The villagers didn’t find it confusing, the shots were taken in their stride however intercutting shots, parallel action, flashing from one scene to the other and back again generated some confusion as the villagers tried to link them. So even if you haven’t watched TV before in your life your mind automatically fills in the gaps to explain everything. Which would imply that there was a connection between your dreams and watching a movie. Interesting further still I read this article here written by the psychologist Jeffrey M Zacks, who noted that your eyes are continuously moving when you watch a movie. As an experiment he recommended filming yourself watching some footage which I did. At first I was very aware of eye movement as I was looking out for it but after a bit I relaxed into the movie and forgot about the project (being absorbed and removed from my immediate surroundings) I watched the video back and was amazed to see how my eyes flittered back and forth every second or so especially in moments of action or drama. Interestingly at the moment when the father supports his young son my head even tilted to one side something which I wasn’t aware of at the time.
“most of the eye movements we make are these jerky, ballistic movements called saccades. They take a little less than a tenth of a second and, while the eye is moving, the information that it is sending to your brain is pretty much garbage. Your brain has a nifty control mechanism that turns down the gain during these saccades so that you ignore the bad information”
Zacks goes on further to explain “ So, the signal that our brains are getting about the visual world is not like a smooth camera-pan around the environment. It’s more like a jittery music video: a sequence of brief shots of little patches of the world, stitched together. We feel like we have a detailed, continuous permanent representation of the visual details of our world, but what our visual system really delivers is a sequence of patchy pictures. Our brains do a lot of work to fill in the gaps, which can produce some pretty striking – and entertaining – errors of perception and memory.”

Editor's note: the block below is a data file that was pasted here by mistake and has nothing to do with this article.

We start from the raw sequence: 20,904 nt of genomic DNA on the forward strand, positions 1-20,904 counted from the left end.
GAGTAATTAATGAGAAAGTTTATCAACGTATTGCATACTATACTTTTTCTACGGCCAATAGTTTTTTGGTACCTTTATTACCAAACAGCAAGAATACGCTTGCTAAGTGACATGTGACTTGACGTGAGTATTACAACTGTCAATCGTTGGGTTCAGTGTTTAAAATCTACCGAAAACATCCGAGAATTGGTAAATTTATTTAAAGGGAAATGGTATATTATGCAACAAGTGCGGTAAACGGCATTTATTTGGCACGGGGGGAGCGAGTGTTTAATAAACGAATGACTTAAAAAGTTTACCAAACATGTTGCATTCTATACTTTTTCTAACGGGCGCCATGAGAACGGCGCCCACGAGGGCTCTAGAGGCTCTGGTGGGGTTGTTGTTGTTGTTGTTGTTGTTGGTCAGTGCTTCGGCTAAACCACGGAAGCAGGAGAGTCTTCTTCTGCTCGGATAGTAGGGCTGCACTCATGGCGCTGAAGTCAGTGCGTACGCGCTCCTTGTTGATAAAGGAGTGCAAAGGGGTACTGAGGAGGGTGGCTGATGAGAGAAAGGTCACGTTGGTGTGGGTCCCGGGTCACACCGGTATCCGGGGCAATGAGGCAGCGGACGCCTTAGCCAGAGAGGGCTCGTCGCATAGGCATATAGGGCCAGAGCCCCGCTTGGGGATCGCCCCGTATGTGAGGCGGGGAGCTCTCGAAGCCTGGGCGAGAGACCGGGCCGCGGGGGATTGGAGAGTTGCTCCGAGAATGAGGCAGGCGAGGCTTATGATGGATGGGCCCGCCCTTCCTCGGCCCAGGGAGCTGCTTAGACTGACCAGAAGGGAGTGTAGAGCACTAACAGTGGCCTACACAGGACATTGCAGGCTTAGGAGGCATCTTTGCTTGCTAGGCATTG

This would imply that we accept the transition of cuts in movies because it corresponds with the way in which we view the world. It could be an innate skill but also one which has been fuelled by our own vision. New born babies are born with huge eyes that are constantly taking in the world around them. Their eyesight teaches them about their surroundings, how to sit, crawl, how to walk and so much more. And for the first few days of their life they see upside down. So accepting cuts is pretty relaxed in comparison to this. “You may notice your newborn’s eyes wandering, as she hasn’t yet learned that she can fix her eyes on an object.”
However if we were to turn this theory on it’s head if we dream in such a fractious way and even day dream, perhaps it could be said that the reason dreams and films have so much in common is because we structure films to resemble that of our dreams.
I will conclude this study with the quote by Zacks,
“It’s not that we have learned how to deal with cuts. It’s certainly not that our brains have evolved biologically to deal with film – the timescale is way too short. Instead, film cuts work because they exploit the ways in which our visual systems evolved to work in the real world.”